It is a shame that some Catholics have succumbed to the falsehood that any spiritual book written prior to Vatican II is antiquated and of no value for the souls of contemporary Catholics hungering for spiritual nourishment and guidance. Nothing could be further from the truth.
Have you ever heard of The Little Book of Eternal Wisdom written by Blessed Henry Suso, O.P., a fourteenth century Dominican priest and mystic? I just discovered this gem and will be spending a great deal of time mining the wisdom contained in this forgotten book. While its language needs some updating (which I have attempted to do in the following excerpts), its insights are eternal. It’s a little lengthy but worth the read.
The book sets forth an on-going dialogue between God (Eternal Wisdom) and a man (the Servant) who is searching for Wisdom and Truth. In Chapter XXIII (How We Ought Lovingly To Receive God) the Servant comes to a life-changing realization of how he has taken the Eucharist for granted. Let’s listen in on a portion of the conversation between this soul and His God. We will no doubt find much fruit for our own contemplation:
“The Servant…Lord, teach me how I should behave myself towards You, how, with due honor and love, I should receive You.
Eternal Wisdom.--You should receive Me worthily, you should partake of Me with humility, you should keep Me earnestly, you should embrace Me with conjugal love, and have Me in My godly dignity before your eyes. Spiritual hunger and actual devotion must impel you to Me more than custom…
The Servant…I have plucked the red roses and have not smelt them; I have wandered among the blooming flowers and have not seen them; I have been as a dry branch amid the fresh dews of May. Never, O never can I sufficiently repent Your having been for many a day so near me, and my having been so far from You. O, sweet guest of pure souls, what a sorry welcome have I hitherto given You, what an ill return have I so frequently made You! How little desirous have I not shown myself of the sweet bread of angels! I had the precious balsam in my mouth, and felt it not. Ah, Thou delight of all angelic eyes, never as yet did I feel true delight in You! If it were announced to me that a bodily friend would visit me in the morning should I not rejoice at it all the night before? And yet, never did I prepare myself for the reception of You, as in reason I ought, You worthy guest, whom heaven and earth equally honor… O God, how often have I stood distracted and without devotion on the very spot where You were before me, and with me in the Blessed Sacrament; my body indeed stood there, but my heart was elsewhere. How often have I thought so little of You in Your presence, that my heart has not even offered You an affectionate salutation, with a devout inclination? Gentle Lord, my eyes ought to have looked at You with joyous delight, my heart ought to have loved You with the fullness of desire, my mouth ought to have praised You with heartfelt, fervent jubilee; all my strength ought to have melted in Your glad service. What did not Your servant David do who leapt so joyously with all his might before the ark, in which there was nothing but corporal bread of heaven, nothing but corporal things! Lord, now do I stand here before You, and before all Your angels, and with bitter tears fall at Your feet…O, forgive me all the dishonor that ever I offered You, for I am sorry for it, and must ever be sorry for it; for the light of Your wisdom begins only now to enlighten me; and the place where You art, not only according to Your divinity, but according to Your humanity, shall be honored by me evermore…Tell me, gentle Lord, what is it You give Your beloved with Your real presence in the Sacrament, provided she receives You with love and desire?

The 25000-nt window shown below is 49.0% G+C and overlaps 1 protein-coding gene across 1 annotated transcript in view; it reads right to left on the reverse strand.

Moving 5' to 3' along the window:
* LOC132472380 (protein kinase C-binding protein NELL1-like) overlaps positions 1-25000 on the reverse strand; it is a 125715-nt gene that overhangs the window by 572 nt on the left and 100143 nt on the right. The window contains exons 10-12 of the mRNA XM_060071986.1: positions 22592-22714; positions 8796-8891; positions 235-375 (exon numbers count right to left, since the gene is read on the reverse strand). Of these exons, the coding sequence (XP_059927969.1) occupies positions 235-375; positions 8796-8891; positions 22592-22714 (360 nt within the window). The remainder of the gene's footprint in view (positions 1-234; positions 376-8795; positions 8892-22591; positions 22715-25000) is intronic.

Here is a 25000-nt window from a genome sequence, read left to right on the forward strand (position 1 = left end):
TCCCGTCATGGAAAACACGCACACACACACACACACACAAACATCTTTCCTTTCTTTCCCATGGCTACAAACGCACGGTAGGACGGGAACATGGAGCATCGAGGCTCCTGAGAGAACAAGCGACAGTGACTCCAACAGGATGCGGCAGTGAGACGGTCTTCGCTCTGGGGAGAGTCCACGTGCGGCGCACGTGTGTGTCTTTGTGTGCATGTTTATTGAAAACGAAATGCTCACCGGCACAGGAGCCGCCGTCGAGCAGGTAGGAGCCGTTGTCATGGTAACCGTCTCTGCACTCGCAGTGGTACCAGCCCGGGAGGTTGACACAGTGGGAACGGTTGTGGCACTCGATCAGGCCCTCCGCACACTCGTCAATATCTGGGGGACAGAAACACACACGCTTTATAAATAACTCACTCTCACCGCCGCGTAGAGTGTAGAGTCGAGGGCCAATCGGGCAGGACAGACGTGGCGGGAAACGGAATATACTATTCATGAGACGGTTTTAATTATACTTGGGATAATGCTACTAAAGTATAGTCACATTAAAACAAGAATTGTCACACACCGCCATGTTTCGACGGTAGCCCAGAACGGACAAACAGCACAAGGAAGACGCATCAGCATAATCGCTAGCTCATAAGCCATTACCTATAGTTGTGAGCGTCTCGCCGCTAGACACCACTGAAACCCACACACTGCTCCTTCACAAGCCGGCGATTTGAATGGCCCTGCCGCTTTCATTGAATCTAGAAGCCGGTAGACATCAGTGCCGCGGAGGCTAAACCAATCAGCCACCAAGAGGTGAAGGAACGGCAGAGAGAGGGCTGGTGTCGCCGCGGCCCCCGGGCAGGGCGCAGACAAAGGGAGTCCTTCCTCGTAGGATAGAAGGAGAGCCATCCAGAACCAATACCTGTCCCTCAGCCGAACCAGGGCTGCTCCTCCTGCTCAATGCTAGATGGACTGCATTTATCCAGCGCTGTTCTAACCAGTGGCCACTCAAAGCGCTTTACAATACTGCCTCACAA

Eternal Wisdom.--Is that a fitting question for a lover? What have I better than Myself? He who possesses the object of his love, what else has he to ask for? He who gives himself, what has he refused? I give Myself to you, and take you from yourself, and unite you to Me. You lose yourself, and art wholly transformed into Me. What does the sun in his brightest reflection bestow on the unclouded sky? Yes, what does the bright star of the morning dawn bestow on the dark night? Or what do the fair and ravishing adornments of summer bestow after the cold, wintry, melancholy season?
The Servant.--O Lord, they bestow precious gifts.
Eternal Wisdom.--They seem precious to you because they are visible to you. Behold, the smallest gift that flows from Me in the Blessed Sacrament reflects more splendor in eternity than any sunny brightness; it sheds more light than any morning star; it adorns you more ravishingly in eternal beauty than ever did any adornment of summer the earth. Or is not My bright divinity more radiant than any sun, My noble soul more resplendent than any star, My glorified body more ravishing than any ravishment of summer? And yet all these things have you truly received here.
You can find this classic at The Library of Christian Classics.
June 7, 2011